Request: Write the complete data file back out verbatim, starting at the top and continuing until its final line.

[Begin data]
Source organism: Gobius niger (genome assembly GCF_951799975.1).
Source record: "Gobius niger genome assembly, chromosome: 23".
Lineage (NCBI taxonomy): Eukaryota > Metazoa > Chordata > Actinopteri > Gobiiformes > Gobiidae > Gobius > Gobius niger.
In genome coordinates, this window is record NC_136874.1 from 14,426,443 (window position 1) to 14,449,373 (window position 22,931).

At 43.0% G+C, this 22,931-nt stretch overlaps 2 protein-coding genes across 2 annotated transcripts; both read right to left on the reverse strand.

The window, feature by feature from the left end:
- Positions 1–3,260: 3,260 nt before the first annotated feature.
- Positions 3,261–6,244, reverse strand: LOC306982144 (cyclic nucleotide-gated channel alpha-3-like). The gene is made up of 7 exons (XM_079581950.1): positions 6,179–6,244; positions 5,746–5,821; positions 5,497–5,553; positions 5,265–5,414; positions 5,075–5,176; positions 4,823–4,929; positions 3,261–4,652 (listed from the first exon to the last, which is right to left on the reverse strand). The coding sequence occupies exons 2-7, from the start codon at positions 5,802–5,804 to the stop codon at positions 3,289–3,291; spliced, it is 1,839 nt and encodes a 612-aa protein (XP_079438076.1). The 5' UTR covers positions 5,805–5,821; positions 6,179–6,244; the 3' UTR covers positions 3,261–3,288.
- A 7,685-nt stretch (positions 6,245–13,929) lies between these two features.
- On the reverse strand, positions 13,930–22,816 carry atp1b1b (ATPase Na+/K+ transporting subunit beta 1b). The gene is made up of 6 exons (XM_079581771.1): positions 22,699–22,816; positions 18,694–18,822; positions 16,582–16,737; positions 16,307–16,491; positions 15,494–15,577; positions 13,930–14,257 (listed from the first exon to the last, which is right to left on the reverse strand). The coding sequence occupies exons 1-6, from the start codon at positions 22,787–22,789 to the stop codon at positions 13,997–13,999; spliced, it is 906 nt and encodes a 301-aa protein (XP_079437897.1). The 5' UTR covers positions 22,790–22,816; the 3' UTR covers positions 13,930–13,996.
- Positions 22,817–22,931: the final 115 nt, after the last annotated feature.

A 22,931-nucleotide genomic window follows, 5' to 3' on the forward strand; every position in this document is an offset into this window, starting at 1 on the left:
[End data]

Source organism: Gobius niger (genome assembly GCF_951799975.1).
Source record: "Gobius niger genome assembly, chromosome: 23".
Lineage (NCBI taxonomy): Eukaryota > Metazoa > Chordata > Actinopteri > Gobiiformes > Gobiidae > Gobius > Gobius niger.
In genome coordinates, this window is record NC_136874.1 from 14,426,443 (window position 1) to 14,449,373 (window position 22,931).

At 43.0% G+C, this 22,931-nt stretch overlaps 2 protein-coding genes across 2 annotated transcripts; both read right to left on the reverse strand.

The window, feature by feature from the left end:
- Positions 1–3,260: 3,260 nt before the first annotated feature.
- Positions 3,261–6,244, reverse strand: LOC306982144 (cyclic nucleotide-gated channel alpha-3-like). The gene is made up of 7 exons (XM_079581950.1): positions 6,179–6,244; positions 5,746–5,821; positions 5,497–5,553; positions 5,265–5,414; positions 5,075–5,176; positions 4,823–4,929; positions 3,261–4,652 (listed from the first exon to the last, which is right to left on the reverse strand). The coding sequence occupies exons 2-7, from the start codon at positions 5,802–5,804 to the stop codon at positions 3,289–3,291; spliced, it is 1,839 nt and encodes a 612-aa protein (XP_079438076.1). The 5' UTR covers positions 5,805–5,821; positions 6,179–6,244; the 3' UTR covers positions 3,261–3,288.
- A 7,685-nt stretch (positions 6,245–13,929) lies between these two features.
- On the reverse strand, positions 13,930–22,816 carry atp1b1b (ATPase Na+/K+ transporting subunit beta 1b). The gene is made up of 6 exons (XM_079581771.1): positions 22,699–22,816; positions 18,694–18,822; positions 16,582–16,737; positions 16,307–16,491; positions 15,494–15,577; positions 13,930–14,257 (listed from the first exon to the last, which is right to left on the reverse strand). The coding sequence occupies exons 1-6, from the start codon at positions 22,787–22,789 to the stop codon at positions 13,997–13,999; spliced, it is 906 nt and encodes a 301-aa protein (XP_079437897.1). The 5' UTR covers positions 22,790–22,816; the 3' UTR covers positions 13,930–13,996.
- Positions 22,817–22,931: the final 115 nt, after the last annotated feature.

A 22,931-nucleotide genomic window follows, 5' to 3' on the forward strand; every position in this document is an offset into this window, starting at 1 on the left: